Date set for ocean-voyaging canoe to finally reach water
July 11 is the new launch date for the double-hull, ocean-voyaging canoe Mo’okiha o Pi’ilani being built in Lahaina.
Capt. Timi Gilliom, builder of the canoe, said that the vessel that has been 18 years in the making will be launched between 3:30 and 4 p.m. at Mala Wharf Boat Ramp and sail under the first night of a full moon phase. Cultural canoe launch protocols and festivities begin at noon leading up to the launch at high tide, which is 3:53 p.m., said a news release from Hui o Wa’a Kaula, the nonprofit group building the canoe.
After her launch, Mo’okiha o Pi’ilani’s smaller sister canoe, Mo’olele, and a flotilla of Maui outriggers and racing canoe clubs will escort Mo’okiha o Pi’ilani to Lahaina Roads near Kamehameha Iki Park and the Hui o Wa’a Kaulua dry dock. A traditional celebration will ensue to commemorate the day, the news release said.
“Mo’okiha o Pi’ilani and her crew are ready to start sea trials,” said Gilliom. “Mahalo to all who put their mana and energy into this wa’a kaulua (double-hull canoe).”
Hui o Wa’a Kaulua had initially announced the launching of the canoe in December but pushed the launch date back due to difficulties, including with a custom-made boat trailer needed to haul the 62-foot-long vessel out of the hale next to Kamehameha Iki Park in Lahaina. The tides also had to be right, and there was fundraising to do.
Last month, Gilliom told The Maui News that the canoe was 97 percent complete.
“Everybody wants to know when it is going in the water, and I say it’s going in when it’s ready, and not until then,” he said in mid-April.
He considers the canoe a living entity.
“The wa’a (canoe) is in control,” Gilliom said in Wednesday’s news release. “No matter what the challenge, this canoe is destined to sail – and we will float her out on the July akua moon high tide.”
Since the project began in 1998, there have been hurdles for the canoe builders with “every challenge . . . brand new,” said crew member Kalani Kapahulehua. Gilliom is the longest volunteer – 18 years working on the canoe.
“Were it not for him, Mo’okiha would not be ready to go,” said Kapahulehua. “We are very grateful to him.”
The canoe is the work and inspiration of many people through the years, he said. Hundreds of individuals, Maui businesses and organizations have given cash and in-kind donations to pay for expensive safety equipment, coating materials, sails, specialty woods and the custom boat trailer. Volunteers provided nearly all the labor.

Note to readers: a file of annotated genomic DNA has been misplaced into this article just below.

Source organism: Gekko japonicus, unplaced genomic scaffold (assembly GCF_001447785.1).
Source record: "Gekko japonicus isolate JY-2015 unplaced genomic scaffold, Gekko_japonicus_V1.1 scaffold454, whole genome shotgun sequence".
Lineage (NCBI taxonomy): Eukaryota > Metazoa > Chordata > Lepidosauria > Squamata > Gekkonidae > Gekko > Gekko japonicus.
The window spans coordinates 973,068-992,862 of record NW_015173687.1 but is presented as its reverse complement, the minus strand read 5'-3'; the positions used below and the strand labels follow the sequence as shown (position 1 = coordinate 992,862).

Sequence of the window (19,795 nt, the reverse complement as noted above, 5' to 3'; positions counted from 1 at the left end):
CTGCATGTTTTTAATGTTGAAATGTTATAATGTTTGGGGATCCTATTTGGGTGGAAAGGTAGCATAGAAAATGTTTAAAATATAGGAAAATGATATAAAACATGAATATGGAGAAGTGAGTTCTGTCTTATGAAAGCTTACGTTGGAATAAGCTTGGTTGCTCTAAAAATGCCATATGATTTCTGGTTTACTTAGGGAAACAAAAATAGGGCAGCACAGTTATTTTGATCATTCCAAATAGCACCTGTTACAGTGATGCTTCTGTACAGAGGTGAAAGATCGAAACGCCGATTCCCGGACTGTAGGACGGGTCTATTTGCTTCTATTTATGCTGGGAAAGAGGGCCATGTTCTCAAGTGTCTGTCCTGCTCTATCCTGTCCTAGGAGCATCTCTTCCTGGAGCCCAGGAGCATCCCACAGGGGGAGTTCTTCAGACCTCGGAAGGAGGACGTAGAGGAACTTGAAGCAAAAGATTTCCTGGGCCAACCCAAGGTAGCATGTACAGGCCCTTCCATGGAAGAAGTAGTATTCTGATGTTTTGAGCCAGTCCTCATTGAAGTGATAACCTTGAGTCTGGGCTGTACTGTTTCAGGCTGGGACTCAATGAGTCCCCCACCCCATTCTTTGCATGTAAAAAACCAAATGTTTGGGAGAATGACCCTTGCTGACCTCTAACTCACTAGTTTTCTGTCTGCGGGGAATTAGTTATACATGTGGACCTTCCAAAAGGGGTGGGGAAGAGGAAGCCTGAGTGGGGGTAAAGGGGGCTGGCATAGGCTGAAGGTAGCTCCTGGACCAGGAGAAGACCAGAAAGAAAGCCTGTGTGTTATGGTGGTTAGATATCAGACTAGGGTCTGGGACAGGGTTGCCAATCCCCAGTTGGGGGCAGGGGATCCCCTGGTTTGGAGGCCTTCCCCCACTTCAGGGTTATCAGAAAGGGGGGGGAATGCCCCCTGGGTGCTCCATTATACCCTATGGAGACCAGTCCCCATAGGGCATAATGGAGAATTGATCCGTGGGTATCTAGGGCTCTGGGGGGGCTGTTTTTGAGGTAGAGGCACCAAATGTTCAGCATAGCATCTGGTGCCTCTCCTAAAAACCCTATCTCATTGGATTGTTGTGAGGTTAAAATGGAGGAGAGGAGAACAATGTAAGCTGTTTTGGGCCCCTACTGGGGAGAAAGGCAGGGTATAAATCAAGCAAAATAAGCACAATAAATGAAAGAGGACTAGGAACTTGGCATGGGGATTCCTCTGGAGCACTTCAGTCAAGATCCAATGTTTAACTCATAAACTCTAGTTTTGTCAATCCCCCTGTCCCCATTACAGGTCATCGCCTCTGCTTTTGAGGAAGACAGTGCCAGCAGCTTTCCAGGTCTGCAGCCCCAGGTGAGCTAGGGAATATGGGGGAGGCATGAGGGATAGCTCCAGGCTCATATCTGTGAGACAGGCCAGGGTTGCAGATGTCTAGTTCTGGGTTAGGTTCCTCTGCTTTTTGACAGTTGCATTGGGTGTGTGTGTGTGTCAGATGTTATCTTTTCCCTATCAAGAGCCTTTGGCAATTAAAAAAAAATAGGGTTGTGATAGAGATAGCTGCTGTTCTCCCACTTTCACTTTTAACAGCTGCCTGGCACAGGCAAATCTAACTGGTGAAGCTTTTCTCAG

“Those here now and those of past years – all bring us to this moment,” said Kapahulehua. “He moku ka wa’a, he wa’a ka moku (canoe and island are one.) Mo’okiha and Hui o Wa’a Kaulua represent the work of many hands and the ‘ike of many halau (learning from many places).”
Mo’okiha O Pi’ilani, means “Sacred Lizard of Maui,” named after the mo’o (lizard) goddess and protector of Mokuhinia Pond that once surrounded the ancient island of Moku’ula in Lahaina.
Maui’s first modern-day, deep-sea voyaging canoe is capable of navigating vast distances across the Pacific Ocean, navigator and education coordinator Kala Baybayan told The Maui News in December. Much like Hokule’a on Oahu, which is preparing for its own Pacific voyage, and the hui’s smaller Mo’olele, Mo’okiha will be used as a living classroom to preserve ancient Hawaiian traditions and wisdom.
The canoe is able to hold up to 24 people at a time, and Baybayan said its first year in the water will be spent sailing around the state, including voyages to the Northwestern Hawaiian Islands as well as Kahoolawe. After sufficient training, the canoe will likely voyage longer distances to the Marquesas Islands, Tahiti and Rapa Nui. As done with Hokule’a and other Hawaiian voyaging canoes, crews will rely mostly on celestial navigation, sometimes across thousands of miles of open ocean.
This year, more than 700 Maui schoolchildren have attended “keiki crew training” sessions. Free video presentations about master navigator Mau Piailug, who trained Hokule’a navigators including Nainoa Thompson, and the history of Hokule’a are open to the public from 9 a.m. to 5 p.m. in Hui o Wa’a Kaulua’s voyaging theater at the dry dock in Kamehameha Iki Park, 525 Front St.
For more information, go to www.huiowaa.org or friend Hui o Wa’a Kaulua on Facebook.
* Lee Imada can be reached at email@example.com.